This course provides students with the specialized language skills needed to work effectively with ideas of mathematics and communicate them to a variety of audiences. Writing with multiple review/revision cycles will play a prominent role; the course will involve creating original arguments and producing written records of arguments presented orally, as well as presenting oral explanations of written arguments. The focus will be on concepts, vocabulary, and syntactic constructions that are ubiquitous in mathematics.

Philosophy 51 Introduction to Philosophy Prof. T. Romanovskaya
Readings from major philosophers and study of their positions on the most basic questions of human life. Topics include such issues as: What is justice? What is knowledge? What is reality? Does God exist? What is the mind? Do humans have free will?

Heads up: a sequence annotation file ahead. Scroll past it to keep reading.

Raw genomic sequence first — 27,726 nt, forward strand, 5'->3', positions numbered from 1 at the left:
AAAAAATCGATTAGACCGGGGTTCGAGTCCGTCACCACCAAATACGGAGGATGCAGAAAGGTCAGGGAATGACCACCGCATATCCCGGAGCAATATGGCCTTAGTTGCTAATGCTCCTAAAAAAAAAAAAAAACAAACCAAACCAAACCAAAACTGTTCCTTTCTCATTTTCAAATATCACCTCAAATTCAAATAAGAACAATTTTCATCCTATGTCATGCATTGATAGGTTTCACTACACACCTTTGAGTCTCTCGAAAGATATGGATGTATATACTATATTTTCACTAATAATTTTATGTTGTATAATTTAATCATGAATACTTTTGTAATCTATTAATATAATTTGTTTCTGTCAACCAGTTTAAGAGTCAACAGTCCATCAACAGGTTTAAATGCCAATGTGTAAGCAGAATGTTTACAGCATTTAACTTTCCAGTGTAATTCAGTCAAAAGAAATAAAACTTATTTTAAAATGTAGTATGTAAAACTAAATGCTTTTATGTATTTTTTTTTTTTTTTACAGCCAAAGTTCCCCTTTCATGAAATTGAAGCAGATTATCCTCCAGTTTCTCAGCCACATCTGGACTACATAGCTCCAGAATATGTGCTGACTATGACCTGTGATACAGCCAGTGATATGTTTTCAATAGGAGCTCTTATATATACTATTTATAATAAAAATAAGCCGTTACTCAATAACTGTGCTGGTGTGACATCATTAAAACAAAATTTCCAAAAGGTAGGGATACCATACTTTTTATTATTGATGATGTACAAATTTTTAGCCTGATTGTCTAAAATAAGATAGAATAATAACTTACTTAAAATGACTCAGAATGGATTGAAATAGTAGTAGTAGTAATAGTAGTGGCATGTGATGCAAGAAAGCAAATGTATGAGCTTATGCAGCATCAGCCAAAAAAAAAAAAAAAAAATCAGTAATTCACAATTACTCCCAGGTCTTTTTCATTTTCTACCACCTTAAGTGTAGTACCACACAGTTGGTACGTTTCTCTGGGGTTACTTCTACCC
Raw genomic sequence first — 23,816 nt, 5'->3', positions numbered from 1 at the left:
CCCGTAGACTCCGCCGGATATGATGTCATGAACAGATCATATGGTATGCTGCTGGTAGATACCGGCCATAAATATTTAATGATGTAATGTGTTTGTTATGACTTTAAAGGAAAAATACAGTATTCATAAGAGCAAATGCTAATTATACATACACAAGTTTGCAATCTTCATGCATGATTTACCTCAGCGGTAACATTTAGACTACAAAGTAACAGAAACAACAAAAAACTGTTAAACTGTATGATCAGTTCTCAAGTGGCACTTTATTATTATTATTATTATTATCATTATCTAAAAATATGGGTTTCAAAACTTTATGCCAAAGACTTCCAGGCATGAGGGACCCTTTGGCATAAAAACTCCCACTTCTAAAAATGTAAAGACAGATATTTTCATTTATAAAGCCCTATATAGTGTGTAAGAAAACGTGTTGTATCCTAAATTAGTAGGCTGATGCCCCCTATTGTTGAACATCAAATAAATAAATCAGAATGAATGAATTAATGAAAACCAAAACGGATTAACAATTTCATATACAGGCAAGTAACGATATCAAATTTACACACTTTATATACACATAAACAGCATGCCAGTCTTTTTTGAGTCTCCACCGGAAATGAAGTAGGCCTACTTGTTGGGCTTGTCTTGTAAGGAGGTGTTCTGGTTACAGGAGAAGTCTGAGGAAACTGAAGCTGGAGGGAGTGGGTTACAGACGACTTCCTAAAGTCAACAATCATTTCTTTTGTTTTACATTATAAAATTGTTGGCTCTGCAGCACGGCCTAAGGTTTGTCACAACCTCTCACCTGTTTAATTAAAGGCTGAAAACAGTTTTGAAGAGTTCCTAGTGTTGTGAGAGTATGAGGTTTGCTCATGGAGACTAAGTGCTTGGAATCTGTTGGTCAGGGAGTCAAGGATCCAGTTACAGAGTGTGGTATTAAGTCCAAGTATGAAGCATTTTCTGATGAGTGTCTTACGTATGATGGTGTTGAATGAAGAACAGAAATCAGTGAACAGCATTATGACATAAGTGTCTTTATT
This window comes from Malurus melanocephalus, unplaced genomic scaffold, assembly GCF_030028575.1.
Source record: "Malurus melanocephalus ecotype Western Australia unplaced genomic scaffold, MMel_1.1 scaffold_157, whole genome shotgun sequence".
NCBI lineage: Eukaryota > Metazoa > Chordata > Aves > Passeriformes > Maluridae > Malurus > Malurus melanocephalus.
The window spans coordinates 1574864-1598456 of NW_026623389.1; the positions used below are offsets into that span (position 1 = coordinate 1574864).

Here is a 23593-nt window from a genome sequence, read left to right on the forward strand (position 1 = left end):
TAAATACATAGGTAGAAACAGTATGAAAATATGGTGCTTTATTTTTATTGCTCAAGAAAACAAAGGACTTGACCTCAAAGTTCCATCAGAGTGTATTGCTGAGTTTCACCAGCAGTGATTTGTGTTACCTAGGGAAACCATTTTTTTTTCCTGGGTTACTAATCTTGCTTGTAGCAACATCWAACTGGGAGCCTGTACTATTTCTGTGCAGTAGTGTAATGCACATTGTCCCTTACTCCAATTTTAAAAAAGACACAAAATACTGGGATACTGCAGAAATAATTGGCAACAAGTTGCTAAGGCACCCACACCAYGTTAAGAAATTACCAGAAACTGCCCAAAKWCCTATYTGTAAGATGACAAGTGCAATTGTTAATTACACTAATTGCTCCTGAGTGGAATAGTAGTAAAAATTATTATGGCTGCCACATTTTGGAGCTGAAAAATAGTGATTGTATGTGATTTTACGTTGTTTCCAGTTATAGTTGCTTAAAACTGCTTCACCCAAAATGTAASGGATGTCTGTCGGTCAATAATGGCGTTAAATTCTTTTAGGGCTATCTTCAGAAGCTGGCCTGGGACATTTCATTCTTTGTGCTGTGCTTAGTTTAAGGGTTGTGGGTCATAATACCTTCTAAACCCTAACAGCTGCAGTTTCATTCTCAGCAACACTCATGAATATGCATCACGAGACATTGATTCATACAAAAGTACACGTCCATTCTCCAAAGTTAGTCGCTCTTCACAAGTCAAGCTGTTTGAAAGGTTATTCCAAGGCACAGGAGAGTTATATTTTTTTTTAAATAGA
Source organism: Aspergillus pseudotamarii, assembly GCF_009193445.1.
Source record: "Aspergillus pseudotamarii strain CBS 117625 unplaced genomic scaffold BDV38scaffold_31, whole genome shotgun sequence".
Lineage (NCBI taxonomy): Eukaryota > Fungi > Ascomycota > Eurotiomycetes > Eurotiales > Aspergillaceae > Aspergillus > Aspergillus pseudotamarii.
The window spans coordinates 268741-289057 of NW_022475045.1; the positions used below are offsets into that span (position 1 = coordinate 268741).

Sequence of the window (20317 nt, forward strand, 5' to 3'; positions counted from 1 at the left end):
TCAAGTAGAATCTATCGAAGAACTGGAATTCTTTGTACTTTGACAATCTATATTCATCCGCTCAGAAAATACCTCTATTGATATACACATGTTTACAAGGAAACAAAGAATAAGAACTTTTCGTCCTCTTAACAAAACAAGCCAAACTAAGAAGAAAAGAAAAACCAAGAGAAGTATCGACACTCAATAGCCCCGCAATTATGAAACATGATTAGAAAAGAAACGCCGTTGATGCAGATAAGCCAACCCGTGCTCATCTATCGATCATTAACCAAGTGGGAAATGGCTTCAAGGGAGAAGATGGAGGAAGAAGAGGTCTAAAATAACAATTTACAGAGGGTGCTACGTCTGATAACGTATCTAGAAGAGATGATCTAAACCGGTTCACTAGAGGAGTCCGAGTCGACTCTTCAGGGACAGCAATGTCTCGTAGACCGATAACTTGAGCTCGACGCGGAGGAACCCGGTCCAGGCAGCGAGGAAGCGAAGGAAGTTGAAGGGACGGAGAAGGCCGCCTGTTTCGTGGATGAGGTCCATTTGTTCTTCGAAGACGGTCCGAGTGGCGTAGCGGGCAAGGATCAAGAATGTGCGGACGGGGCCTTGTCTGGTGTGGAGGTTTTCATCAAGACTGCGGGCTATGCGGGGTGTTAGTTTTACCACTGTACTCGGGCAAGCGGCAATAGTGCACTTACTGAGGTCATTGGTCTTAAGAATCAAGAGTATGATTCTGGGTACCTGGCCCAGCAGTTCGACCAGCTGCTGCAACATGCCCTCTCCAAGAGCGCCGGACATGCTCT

Philosophy 701 Advanced Critical Thinking and Writing Prof. M. Friend
This course is a follow-up to Philosophy 45 or Honors 25, Introduction to Logic, and develops the "critical thinking and reasoning" aspects of the earlier course. Student will be asked to develop their argument skills, particularly in writing and reading, and to explore the notion of argument and its place in society, its political, intellectual, and psychological effects. Ultimately the student will be asked to critique "critical reasoning" as it is standardly taught.

Physics 22 University Physics II Prof. B. Berman
Thermodynamics and classical electromagnetism using calculus. Equations of state, heat, and the laws of thermodynamics. Electrostatics, Gauss' law, capacitance. Electric resistance, electric current. Magnetism. Electrodynamics and electromagnetic induction. Maxwell's theory and electromagnetic radiation. Geometric and physical optics. Prerequisite: Phys 21 and Math 32. NOTE: WID Students must register for PHYS 22W.30, 31, or 32, the WID discussion sections.

Political Science 190 Chinese Politics and Foreign Relations Prof. D. Shambaugh

Political Science 190 Women and Politics in Comparative Perspective Prof. S. Wolchik